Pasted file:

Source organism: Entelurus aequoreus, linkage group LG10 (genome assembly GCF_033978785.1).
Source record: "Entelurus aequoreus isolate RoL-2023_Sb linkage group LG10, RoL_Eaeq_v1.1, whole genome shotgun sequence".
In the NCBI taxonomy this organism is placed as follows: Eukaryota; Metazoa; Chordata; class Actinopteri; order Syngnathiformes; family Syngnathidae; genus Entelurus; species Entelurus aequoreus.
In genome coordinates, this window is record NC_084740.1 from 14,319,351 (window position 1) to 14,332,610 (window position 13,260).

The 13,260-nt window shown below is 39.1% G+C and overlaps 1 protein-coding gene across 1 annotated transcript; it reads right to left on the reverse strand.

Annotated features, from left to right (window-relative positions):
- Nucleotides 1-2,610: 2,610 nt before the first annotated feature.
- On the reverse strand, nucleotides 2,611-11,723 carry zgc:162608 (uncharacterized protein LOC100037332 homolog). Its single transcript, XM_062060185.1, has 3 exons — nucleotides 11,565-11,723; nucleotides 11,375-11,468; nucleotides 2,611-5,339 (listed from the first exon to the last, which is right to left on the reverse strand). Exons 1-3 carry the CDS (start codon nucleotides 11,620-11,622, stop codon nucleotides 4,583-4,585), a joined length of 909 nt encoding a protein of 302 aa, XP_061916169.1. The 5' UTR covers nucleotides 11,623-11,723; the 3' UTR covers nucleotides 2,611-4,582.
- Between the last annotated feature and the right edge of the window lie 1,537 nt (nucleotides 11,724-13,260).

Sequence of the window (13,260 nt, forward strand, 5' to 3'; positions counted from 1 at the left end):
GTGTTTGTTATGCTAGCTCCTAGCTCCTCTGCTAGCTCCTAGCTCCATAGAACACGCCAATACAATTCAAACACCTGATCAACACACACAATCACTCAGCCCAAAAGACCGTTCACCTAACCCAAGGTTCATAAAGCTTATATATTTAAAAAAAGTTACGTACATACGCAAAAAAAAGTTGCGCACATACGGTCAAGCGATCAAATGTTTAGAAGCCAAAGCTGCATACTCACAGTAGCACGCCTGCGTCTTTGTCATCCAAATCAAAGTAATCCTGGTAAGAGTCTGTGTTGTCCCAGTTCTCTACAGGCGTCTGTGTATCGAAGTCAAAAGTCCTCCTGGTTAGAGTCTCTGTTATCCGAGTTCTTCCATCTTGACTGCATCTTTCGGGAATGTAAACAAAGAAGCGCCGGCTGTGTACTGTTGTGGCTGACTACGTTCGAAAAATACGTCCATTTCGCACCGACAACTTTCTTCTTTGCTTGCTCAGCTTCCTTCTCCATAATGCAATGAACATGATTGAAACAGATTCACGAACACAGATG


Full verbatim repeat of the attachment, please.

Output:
Source organism: Entelurus aequoreus, linkage group LG10 (genome assembly GCF_033978785.1).
Source record: "Entelurus aequoreus isolate RoL-2023_Sb linkage group LG10, RoL_Eaeq_v1.1, whole genome shotgun sequence".
In the NCBI taxonomy this organism is placed as follows: Eukaryota; Metazoa; Chordata; class Actinopteri; order Syngnathiformes; family Syngnathidae; genus Entelurus; species Entelurus aequoreus.
In genome coordinates, this window is record NC_084740.1 from 14,319,351 (window position 1) to 14,332,610 (window position 13,260).

The 13,260-nt window shown below is 39.1% G+C and overlaps 1 protein-coding gene across 1 annotated transcript; it reads right to left on the reverse strand.

Annotated features, from left to right (window-relative positions):
- Nucleotides 1-2,610: 2,610 nt before the first annotated feature.
- On the reverse strand, nucleotides 2,611-11,723 carry zgc:162608 (uncharacterized protein LOC100037332 homolog). Its single transcript, XM_062060185.1, has 3 exons — nucleotides 11,565-11,723; nucleotides 11,375-11,468; nucleotides 2,611-5,339 (listed from the first exon to the last, which is right to left on the reverse strand). Exons 1-3 carry the CDS (start codon nucleotides 11,620-11,622, stop codon nucleotides 4,583-4,585), a joined length of 909 nt encoding a protein of 302 aa, XP_061916169.1. The 5' UTR covers nucleotides 11,623-11,723; the 3' UTR covers nucleotides 2,611-4,582.
- Between the last annotated feature and the right edge of the window lie 1,537 nt (nucleotides 11,724-13,260).

Sequence of the window (13,260 nt, forward strand, 5' to 3'; positions counted from 1 at the left end):
GTGTTTGTTATGCTAGCTCCTAGCTCCTCTGCTAGCTCCTAGCTCCATAGAACACGCCAATACAATTCAAACACCTGATCAACACACACAATCACTCAGCCCAAAAGACCGTTCACCTAACCCAAGGTTCATAAAGCTTATATATTTAAAAAAAGTTACGTACATACGCAAAAAAAAGTTGCGCACATACGGTCAAGCGATCAAATGTTTAGAAGCCAAAGCTGCATACTCACAGTAGCACGCCTGCGTCTTTGTCATCCAAATCAAAGTAATCCTGGTAAGAGTCTGTGTTGTCCCAGTTCTCTACAGGCGTCTGTGTATCGAAGTCAAAAGTCCTCCTGGTTAGAGTCTCTGTTATCCGAGTTCTTCCATCTTGACTGCATCTTTCGGGAATGTAAACAAAGAAGCGCCGGCTGTGTACTGTTGTGGCTGACTACGTTCGAAAAATACGTCCATTTCGCACCGACAACTTTCTTCTTTGCTTGCTCAGCTTCCTTCTCCATAATGCAATGAACATGATTGAAACAGATTCACGAACACAGATG